It is widely known that Lehman Brothers filed for bankruptcy protection in September, 2008.

FINRA said that the structured notes also were “unsuitable” for some customers who purchased them, including those with “moderate” and “conservative” risk profiles.“In cases, UBS’ financial advisors did not even understand the complex products they were selling, and as a result, they neglected to disclose necessary information to customers about the issuer’s credit risk so investors would understand the magnitude of the potential losses,” Brad Bennett, Finra’s enforcement chief, said in a statement.

“UBS is pleased to have resolved this FINRA matter, under which UBS is required to reimburse a limited number of investors who purchased certain Lehman principal protection notes during a discrete 3 1/2 month period of time,” UBS said in a statement. “The significant majority of UBS’s Lehman structured product sales were conducted properly and any client losses were the direct result of the unprecedented and unexpected failure of Lehman Brothers in 2008, which affected all Lehman investors.”

The InvestmentNews.com article reinforces that UBS has agreed to pay $2.5 million in fines and return $8.25 million to customers to settle the case. It neither admitted nor denied the charges.

If you feel you have been an alleged victim of  UBS Financial Services Inc, or have become of victim of a similar situation, please call a Securities Arbitration Lawyer for a free consultation on how to recover your losses.  To speak with an attorney, call 888-760-6552, or visit www.stockmarketlawsuit.com. Soreide Law Group, PLLC., representing investors nationwide before FINRA  the Financial Industry Regulatory Authority.

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WASHINGTON — It was announced today in an article on FINRA’s website that The Financial Industry Regulatory Authority (FINRA) has fined UBS Financial Services, Inc., $2.5 million, and required UBS to pay $8.25 million in restitution for omissions and statements made that effectively misled some investors regarding the “principal protection” feature of 100% Principal-Protection Notes (PPNs) Lehman Brothers Holdings Inc. issued prior to its September 2008 bankruptcy filing.

 The article describes PPNs as fixed-income security structured products with a bond and an option component that promise a minimum return equal to the investor’s initial investment.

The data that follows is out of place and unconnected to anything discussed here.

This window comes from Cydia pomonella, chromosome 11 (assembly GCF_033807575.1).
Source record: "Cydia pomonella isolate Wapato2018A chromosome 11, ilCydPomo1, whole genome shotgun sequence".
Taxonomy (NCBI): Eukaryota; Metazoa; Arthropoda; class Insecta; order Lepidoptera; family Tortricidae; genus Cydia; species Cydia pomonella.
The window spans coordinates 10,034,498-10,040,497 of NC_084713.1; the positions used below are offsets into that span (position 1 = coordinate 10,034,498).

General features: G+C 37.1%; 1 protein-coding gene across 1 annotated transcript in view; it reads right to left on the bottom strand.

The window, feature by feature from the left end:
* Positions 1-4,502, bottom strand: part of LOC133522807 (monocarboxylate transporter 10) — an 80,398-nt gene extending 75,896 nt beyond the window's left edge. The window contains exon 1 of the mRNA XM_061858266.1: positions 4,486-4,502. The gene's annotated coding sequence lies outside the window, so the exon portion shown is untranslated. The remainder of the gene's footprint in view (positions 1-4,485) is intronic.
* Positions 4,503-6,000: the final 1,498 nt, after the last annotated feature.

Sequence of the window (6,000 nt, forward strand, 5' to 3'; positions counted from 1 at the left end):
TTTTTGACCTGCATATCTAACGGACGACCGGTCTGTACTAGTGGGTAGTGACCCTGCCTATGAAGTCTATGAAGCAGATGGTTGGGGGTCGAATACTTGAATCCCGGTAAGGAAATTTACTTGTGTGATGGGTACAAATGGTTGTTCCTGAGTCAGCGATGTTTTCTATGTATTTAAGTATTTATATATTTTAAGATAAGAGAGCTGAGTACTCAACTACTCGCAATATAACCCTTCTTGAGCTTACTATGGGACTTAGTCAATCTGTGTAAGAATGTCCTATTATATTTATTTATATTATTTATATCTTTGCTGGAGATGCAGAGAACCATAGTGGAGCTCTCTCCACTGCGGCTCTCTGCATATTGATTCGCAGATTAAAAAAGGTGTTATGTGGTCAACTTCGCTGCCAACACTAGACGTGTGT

It was noted that from March to June 2008 as the credit crisis worsened, UBS advertised and some UBS financial advisors described the structured notes as principal-protected investments and failed to emphasize they were unsecured obligations of Lehman Brothers, which eventually filed for bankruptcy in September 2008.

 FINRA announced in it’s findings that UBS:

  • failed to emphasize adequately to some investors that the principal protection feature of the Lehman-issued PPNs was subject to issuer credit risk;
  • did not properly advise UBS financial advisors of the potential effect of the widening of credit default swap spreads on Lehman’s financial strength, or provide them with proper guidance on the use of that information with clients;
  • failed to establish an adequate supervisory system for the sale of the Lehman-issued PPNs, and failed to provide sufficient training and written supervisory policies and procedures;
  • did not adequately analyze the suitability of sales of the Lehman-issued PPNs to certain UBS customers;
  • created and used advertising materials that had the effect of misleading some customers about specific characteristics of PPNs

The article goes on to say that FINRA found that some of UBS’ financial advisors did not understand the product, including the limitations of the “protection” feature. Consequently, certain financial advisors communicated incorrect information to their customers. Also, certain advertising materials had the effect of misleading customers regarding the characteristics and risks of the PPNs, including the nature, scope and limitations of the 100% Principal-Protection Notes. The materials suggested that a return of principal was guaranteed if customers held the product to maturity; however, UBS did not adequately address the importance that credit risk could result in loss of principal.

Also, Brad Bennett, FINRA Executive Vice President and Chief of Enforcement, said, “This matter underscores a firm’s need to be clear and comprehensive in disclosing risks of the structured products it sells to retail investors. In cases, UBS’ financial advisors did not even understand the complex products they were selling, and as a result, they neglected to disclose necessary information to customers about the issuer’s credit risk so investors would understand the magnitude of the potential losses.”